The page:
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David by Michelangelo

Michelangelo's David was commissioned in 1501 by the wealthy Florence City Council. Noted for its immense size, over fourteen feet tall, the importance of David can only be fully appreciated when one considers the historical circumstances of its creation.

Michelangelo's David
Michelangelo's David, heroic in form and stature at
14 feet 3 inches tall (excluding the base) presides
over the Galleria dell'Accademia in Florence.

In 1501, the Florentine Republic was asserting its newly found independence from Medici rule. Under constant threat from aggressors, Michelangelo accepted the commission in 1501 to create a gigantic model of heroic youth for one of the buttresses of the Duomo, or cathedral, a structure of enormous civic and spiritual significance to the city of Florence.

The enormous marble block given to Michelangelo for the task had been abandoned forty years prior by sculptor Agostino di Duccio and was badly damaged by exposure. Once the David was completed, there was reluctance to relegate such a magnificent work to a high spot on the cathedral. It was eventually decided that the David should stand in front of the Palazzo Vecchio, as a symbol of the new republic.

Michelangelo's David, Rear View
Rear view of Michelangelo's David.

It was Michelangelo's intention that the finished David would serve as more than just a fierce protector of the city. While the figure is menacing, there is no indication that he is fueled by aggression. There exists no tension in his considerable arms or legs. Indeed, the political symbolism of the work conveys a warning to fellow Florentines that "Whoever governed Florence should govern justly and defend it bravely...eyes watchful...." The David embodies the Renaissance sensibility of force tempered by intellect.

Michelangelo's David, Detail Torso
Detail view of the torso of Michelangelo's David.

Michelangelo's David is young but far from immature, and Michelangelo endows the figure with the knotted muscles of an athlete, a massive rib cage, and a confident stance. The huge scale of the sculpture contributes to the figure's threatening and authoritative presence as the young hero is shown keeping watch over the city.

Michelangelo's David, Detail Hand
Detail view of the hand of Michelangelo's David.

Michelangelo was careful to temper the athletic warrior with spiritual attributes fitting a young biblical hero. As he carries the stone loosely in his right hand and the sling lies over his left shoulder, David expresses in his quiet stance the superiority of inner strength over brute force.

Not all of Michelangelo's sculptures continued to be as large or as ambitious as the David. See the next section in this article for information on the Pitti Madonna.

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Pitti Madonna by Michelangelo

Unlike the delicacy of the Bruges Madonna or the bold, open composition of the Taddei Madonna, the figures in Michelangelo's Pitti Madonna (c. 1504) reflect the majesty and sculptural grandeur adopted by Michelangelo while he was developing plans for the tomb of Julius II. Here in the Pitti Madonna, created around 1504, the figures of Madonna and Child emerge from the stone with forceful gravity. The self-contained composition further accentuates the sober grace and dignity of the Madonna, who is the focus of the relief.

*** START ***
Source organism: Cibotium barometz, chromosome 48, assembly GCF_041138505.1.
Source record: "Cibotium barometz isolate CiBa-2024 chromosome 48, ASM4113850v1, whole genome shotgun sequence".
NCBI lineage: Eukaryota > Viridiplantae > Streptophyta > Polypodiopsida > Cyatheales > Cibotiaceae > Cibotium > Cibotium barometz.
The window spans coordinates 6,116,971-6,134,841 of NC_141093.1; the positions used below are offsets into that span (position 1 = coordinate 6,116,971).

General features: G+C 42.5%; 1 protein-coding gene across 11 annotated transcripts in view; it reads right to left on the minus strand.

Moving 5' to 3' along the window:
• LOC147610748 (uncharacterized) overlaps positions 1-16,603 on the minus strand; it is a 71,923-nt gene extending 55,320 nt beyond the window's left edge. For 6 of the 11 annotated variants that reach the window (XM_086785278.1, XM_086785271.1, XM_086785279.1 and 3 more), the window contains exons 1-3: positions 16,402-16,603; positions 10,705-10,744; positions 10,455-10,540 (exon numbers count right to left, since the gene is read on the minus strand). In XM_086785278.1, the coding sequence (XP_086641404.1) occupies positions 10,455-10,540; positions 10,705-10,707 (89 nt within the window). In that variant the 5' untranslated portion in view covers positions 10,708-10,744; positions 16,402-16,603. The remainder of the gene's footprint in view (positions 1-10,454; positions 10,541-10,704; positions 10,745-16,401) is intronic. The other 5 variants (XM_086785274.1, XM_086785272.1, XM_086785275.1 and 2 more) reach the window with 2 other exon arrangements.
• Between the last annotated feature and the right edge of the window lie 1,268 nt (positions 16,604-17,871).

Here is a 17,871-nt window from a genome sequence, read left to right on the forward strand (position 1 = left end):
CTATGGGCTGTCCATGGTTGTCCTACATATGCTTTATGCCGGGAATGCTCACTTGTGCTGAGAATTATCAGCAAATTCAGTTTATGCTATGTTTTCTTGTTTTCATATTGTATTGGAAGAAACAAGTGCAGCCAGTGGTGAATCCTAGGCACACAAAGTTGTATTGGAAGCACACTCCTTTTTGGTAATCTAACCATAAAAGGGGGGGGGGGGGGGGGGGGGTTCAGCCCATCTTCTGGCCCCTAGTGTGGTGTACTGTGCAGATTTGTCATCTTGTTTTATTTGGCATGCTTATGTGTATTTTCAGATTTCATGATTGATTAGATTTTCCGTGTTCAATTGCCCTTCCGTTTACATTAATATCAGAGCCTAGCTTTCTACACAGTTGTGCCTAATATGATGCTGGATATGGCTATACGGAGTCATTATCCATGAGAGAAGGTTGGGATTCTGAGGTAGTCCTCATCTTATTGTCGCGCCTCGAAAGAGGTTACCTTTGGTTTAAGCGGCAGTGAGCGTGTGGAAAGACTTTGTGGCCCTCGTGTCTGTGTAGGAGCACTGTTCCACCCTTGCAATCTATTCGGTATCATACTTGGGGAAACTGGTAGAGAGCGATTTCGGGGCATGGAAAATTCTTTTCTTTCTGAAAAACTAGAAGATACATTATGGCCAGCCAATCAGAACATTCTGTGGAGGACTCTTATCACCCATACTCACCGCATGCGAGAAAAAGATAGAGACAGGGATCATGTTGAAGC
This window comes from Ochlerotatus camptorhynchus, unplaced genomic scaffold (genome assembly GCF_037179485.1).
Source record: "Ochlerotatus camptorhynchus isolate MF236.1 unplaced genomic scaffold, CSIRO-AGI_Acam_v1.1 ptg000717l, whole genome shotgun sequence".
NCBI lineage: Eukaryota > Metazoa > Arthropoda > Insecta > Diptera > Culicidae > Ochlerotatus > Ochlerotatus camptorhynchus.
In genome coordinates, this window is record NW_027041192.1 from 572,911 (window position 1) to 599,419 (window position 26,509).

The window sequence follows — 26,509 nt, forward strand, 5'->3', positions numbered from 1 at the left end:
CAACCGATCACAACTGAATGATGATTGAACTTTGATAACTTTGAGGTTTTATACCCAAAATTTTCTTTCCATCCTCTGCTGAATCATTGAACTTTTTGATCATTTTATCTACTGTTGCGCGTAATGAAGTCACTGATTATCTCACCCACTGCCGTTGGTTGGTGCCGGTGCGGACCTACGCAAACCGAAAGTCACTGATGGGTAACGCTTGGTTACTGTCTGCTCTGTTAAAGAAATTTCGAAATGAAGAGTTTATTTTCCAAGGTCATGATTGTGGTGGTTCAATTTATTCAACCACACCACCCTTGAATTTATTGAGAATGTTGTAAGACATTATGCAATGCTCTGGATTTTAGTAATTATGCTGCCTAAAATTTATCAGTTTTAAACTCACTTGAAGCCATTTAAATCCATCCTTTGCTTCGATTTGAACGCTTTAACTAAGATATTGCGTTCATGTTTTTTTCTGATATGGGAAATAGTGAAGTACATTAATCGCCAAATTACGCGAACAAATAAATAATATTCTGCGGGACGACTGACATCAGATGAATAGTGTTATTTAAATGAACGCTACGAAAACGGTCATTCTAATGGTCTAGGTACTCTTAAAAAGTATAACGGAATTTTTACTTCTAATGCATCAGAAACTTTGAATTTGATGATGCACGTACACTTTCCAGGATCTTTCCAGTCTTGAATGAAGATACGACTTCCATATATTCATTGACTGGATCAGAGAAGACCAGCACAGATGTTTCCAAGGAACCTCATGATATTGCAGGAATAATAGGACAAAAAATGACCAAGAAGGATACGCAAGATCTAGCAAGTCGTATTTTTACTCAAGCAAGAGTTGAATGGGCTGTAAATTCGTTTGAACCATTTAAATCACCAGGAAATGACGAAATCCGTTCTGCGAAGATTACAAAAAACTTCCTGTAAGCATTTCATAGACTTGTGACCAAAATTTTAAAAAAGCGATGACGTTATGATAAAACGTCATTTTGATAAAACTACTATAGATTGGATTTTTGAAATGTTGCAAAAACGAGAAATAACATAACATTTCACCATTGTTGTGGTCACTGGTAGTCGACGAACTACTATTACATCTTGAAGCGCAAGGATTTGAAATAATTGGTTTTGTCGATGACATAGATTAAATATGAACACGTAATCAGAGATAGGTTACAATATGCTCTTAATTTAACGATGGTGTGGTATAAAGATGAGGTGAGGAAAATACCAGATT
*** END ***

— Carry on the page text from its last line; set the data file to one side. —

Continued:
Michelangelo's Pitti Madonna
Michelangelo's Pitti Madonna is a marble relief, 33-1/2
inches tall, that hangs in the Bargello in Florence.

Note the serene and smiling face of the Pitti Madonna's Christ Child in contrast to the prophetic and watchful Mary. It has been suggested that the pose and countenance of the child recalls that of genii, ancient funeral figures from Roman mythology. This accords with the overall effect of the Pitti Madonna, which, despite the apparently playful attitude of the child, is one of sobering reality.

Michelangelo started planning the tomb of Julius II in 1505, shortly after the period in which he was working on the Pitti Madonna. See the next section of this article for more on the tomb.

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Tomb of Pope Julius II by Michelangelo

In an artistic career plagued by disaster, disappointment, and incompletion, the story of the tomb of Pope Julius II is the most tragic and telling of Michelangelo's life. After accepting the original commission in 1505, which originally was to include forty over-life-size statues, Michelangelo spent more than a year designing the monument and selecting and transporting marble from Carrara, only for the project to be abandoned due to lack of funds.

Michelangelo's Tomb of Pope Julius II
The marble tomb of Pope Julius II can be seen at
San Pietro in Vincoli, Rome.

Working intermittently on the tomb of Pope Julius II over the years, Michelangelo's creative genius was not wasted; elements from his early plans for the tomb found their way into his massive frescoes on the Sistine ceiling. In turn, his brilliant work on the ceiling would serve as inspiration for the daring sculptural style that would come to life in the finally realized version of the tomb of Pope Julius II. The plans for the monument marked the first time Michelangelo combined architecture and sculpted figures, and finally, in 1545, the designs for the tomb, some of which still exist, were realized on a much smaller scale.